I must admit I don’t spend a lot of time reading articles and blogs on the internet.
If I did, it is a pretty safe prediction I wouldn’t spend much time doing much of anything else.
As a lifelong learning addict (especially when the learning doesn’t require scary things like tests or having to fight other students for the choicest parking spot) I could easily fill my brain with lots of information I would as quickly forget – even while I’m pretending to lock it in and justifying it as “professional research.”
So I have to pick my inner student’s battles, so to speak, and just hone in one or two posts or articles that really speak to me at any given time. Such is my ongoing fascination with a post alluringly titled “15 Powerful Things Happy People Do Differently.”
I would really like to be one of these “happy people” too so I’ve been studying this one a lot lately.
#3 on the list tackles “forgiveness versus unforgiveness.” In this segment, the writer points out that it is not healthy to hold on to anger. Which makes me feel both very smart (like everybody else, I already knew this, of course) and very stupid (because somehow I still manage to do it anyway).
There is a quote from Buddha included: “Holding on to anger is like grasping a hot coal with the intent of throwing it at someone else; you are the one who gets burned.”
I have gotten burned a lot in my lifetime, and frankly, when I start to feel that getting-too-hot feeling moving from my hand up to my brain and back down again, I have only found two things to do that are really helpful: breathe, and call my mentor.
My mentor has taught me that it is not good to act in anger, so if I must act, calling her is a much better action to take than attempting to throw Buddha’s danged boomerang of a hot coal at the person I am absolutely convinced I could never ever EVER forgive.
While the neglected coal cools, she can also casually slip in a reminder (yet again) that it takes time to forgive. Or at least it takes me time. I like what the writer of “15 Powerful Things” says, “forgiveness is a gift (we) give to (our)selves.” But frankly it is usually much easier for me to give gifts to others than to me anyway, so it just makes sense that it will take me some time to give the gift of forgiveness to myself too.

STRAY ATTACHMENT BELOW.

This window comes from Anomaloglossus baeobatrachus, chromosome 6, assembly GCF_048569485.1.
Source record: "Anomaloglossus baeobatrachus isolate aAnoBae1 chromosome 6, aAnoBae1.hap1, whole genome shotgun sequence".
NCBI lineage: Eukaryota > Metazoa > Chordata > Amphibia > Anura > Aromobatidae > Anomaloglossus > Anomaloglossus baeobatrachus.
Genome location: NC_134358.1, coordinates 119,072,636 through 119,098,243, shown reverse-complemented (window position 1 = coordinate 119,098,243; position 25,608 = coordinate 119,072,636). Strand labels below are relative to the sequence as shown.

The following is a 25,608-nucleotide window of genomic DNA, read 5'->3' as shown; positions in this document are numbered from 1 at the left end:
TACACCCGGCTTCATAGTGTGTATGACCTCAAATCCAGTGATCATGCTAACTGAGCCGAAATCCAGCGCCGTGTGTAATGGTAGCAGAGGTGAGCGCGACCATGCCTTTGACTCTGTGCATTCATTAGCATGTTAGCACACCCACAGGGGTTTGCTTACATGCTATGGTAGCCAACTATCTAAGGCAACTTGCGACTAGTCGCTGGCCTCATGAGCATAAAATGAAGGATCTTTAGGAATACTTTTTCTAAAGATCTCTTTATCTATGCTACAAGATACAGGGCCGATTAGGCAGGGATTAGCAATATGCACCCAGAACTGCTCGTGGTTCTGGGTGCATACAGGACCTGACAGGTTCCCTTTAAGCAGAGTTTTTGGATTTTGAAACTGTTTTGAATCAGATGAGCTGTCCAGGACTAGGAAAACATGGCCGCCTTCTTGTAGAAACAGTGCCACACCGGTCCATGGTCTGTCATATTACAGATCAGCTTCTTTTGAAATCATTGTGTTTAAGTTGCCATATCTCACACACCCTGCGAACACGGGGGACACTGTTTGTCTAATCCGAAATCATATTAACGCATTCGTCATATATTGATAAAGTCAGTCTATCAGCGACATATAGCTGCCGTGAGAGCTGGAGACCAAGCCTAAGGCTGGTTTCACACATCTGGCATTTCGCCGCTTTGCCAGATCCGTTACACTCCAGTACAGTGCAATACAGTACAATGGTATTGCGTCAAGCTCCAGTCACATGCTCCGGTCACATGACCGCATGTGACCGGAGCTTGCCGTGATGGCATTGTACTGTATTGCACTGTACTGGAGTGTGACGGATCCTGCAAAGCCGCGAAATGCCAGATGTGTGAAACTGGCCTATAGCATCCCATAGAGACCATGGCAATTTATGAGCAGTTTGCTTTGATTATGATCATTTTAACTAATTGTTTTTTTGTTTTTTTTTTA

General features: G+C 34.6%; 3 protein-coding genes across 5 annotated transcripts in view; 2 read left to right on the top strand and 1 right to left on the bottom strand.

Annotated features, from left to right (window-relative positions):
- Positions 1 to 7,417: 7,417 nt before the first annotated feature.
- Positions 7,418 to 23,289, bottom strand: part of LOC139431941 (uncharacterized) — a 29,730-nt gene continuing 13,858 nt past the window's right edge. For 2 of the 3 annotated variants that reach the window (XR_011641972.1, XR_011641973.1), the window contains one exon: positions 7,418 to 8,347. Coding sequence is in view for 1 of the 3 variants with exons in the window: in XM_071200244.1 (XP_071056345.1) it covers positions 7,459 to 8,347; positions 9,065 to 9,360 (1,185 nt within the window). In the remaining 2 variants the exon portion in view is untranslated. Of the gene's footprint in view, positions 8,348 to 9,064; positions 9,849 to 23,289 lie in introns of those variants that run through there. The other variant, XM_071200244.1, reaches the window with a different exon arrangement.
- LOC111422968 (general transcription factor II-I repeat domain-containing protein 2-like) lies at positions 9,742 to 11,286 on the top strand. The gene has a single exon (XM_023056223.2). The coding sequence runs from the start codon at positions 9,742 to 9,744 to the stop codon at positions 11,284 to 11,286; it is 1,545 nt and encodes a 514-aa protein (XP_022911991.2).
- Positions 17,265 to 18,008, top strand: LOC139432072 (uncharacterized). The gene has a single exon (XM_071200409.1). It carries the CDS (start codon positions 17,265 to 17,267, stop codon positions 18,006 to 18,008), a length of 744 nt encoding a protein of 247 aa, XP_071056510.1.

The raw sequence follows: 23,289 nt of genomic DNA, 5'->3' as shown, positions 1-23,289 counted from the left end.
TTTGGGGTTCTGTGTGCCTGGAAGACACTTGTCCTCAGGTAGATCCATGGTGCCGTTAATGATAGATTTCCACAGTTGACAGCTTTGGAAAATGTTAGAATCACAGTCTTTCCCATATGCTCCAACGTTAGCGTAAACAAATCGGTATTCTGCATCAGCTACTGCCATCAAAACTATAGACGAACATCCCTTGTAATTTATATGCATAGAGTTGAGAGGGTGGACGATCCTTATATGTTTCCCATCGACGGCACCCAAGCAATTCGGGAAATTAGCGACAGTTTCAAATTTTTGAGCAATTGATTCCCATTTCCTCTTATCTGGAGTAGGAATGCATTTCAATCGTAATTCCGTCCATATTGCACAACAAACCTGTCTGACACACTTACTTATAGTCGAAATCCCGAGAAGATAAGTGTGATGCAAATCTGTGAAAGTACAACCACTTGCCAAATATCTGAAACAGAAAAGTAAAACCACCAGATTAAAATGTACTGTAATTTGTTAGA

In working with my mentor, I have discovered that finding and feeling and holding on to forgiveness is about first finding and feeling and holding on to all those other “5 Stages of Grief” feelings (this is a great post on the 5 Stages from one of my fellow PC writers, Julie Axelrod – thanks Julie!). In other words, I have to first go through denial, anger, bargaining, depression and acceptance before I can get to the forgiveness part.
Sometimes I even have to go through these five stages when the instigator is a positive emotion such as joy or relief! I had steeled myself for one reality and another comes along – I have to let the first one go out and make space before I can welcome the second one in (even if it is much preferred to its departing kin).
In other words, I must be respectful and acknowledge my unforgiveness (which requires feeling my denial that there is unforgiveness present in me).
Next, I must feel my anger and let it all out (preferably not in the company of the person I need to forgive, unless appropriately channeled into mutually productive conversation).
After that, I have to bargain with myself before me and me can agree that only TOTAL forgiveness will do (there is a lot of “well I can forgive this but I absolutely WILL NOT forgive that” involved in this stage).
Upon completing the bargaining to everyone’s satisfaction, I then must feel my sadness for whatever it is that has prompted my need to offer forgiveness.
Finally, I am ready to accept, forgive, (hopefully but not always) forget, and move forward.
Today’s Takeaway: How do you handle the need to forgive? Do you use the Kubler-Ross 5 Stages of Grief model or have you found another path that works well for you?
This post currently has
You can read the comments or leave your own thoughts.
Last reviewed: 5 Jul 2012